For those interested in studying the gospels, take note of these two books scheduled for release during the first half of 2013:
The traditions about Jesus and his teaching circulated in oral form for many years, continuing to do so for decades following the writing of the New Testament Gospels. James Dunn is one of the major voices urging that more consideration needs to be given to the oral use and transmission of the Jesus tradition as a major factor in giving the Synoptic tradition its enduring character.
That there are four canonical versions of the one gospel story is often seen as a problem for Christian faith: for, where gospels multiply, so too do apparent tensions and contradictions that may seem to undermine their truth claims.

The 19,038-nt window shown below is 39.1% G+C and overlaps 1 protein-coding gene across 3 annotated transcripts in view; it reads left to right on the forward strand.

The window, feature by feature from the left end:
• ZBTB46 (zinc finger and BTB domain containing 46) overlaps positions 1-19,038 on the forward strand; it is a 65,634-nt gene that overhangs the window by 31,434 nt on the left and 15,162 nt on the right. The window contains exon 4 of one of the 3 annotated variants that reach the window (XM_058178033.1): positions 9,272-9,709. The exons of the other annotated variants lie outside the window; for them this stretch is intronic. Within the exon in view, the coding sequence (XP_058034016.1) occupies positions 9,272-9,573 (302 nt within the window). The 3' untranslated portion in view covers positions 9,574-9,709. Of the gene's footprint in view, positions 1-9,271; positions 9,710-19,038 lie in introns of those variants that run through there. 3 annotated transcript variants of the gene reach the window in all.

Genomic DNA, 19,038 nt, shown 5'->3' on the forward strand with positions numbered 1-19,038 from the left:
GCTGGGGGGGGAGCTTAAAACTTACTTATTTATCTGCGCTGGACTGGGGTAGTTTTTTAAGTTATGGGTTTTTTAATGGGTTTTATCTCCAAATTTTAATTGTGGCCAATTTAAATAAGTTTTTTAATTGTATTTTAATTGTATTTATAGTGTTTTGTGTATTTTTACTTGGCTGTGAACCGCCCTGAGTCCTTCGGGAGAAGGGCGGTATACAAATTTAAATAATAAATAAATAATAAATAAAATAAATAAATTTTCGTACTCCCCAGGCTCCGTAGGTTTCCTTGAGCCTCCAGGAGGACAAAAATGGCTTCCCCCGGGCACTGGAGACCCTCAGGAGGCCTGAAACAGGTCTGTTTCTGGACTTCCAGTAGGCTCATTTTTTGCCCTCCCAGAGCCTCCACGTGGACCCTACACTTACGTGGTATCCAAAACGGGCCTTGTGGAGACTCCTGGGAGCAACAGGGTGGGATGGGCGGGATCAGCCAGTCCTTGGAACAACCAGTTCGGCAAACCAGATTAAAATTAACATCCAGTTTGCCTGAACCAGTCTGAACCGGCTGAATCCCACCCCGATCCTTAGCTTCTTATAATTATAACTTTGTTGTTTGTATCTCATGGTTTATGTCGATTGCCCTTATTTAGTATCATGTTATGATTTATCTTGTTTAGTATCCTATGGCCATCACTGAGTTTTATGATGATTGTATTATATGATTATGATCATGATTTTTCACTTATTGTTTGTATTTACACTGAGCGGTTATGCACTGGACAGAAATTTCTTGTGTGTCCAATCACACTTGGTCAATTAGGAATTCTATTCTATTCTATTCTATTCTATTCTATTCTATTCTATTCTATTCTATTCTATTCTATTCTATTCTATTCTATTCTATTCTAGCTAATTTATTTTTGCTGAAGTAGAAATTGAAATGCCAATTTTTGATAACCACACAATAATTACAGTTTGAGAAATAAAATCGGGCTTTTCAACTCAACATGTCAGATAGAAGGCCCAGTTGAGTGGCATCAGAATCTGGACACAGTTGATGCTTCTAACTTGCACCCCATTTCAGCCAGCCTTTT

In Gospel Writing, Francis Watson argues that differences and tensions between canonical gospels represent opportunities for theological reflection, not problems for apologetics. In exploring this claim, he proposes nothing less than a new paradigm for gospel studies — one that engages fully with the available noncanonical gospel material so as to illuminate the historical and theological significance of the canonical.
Which other ones should I add to my wish list?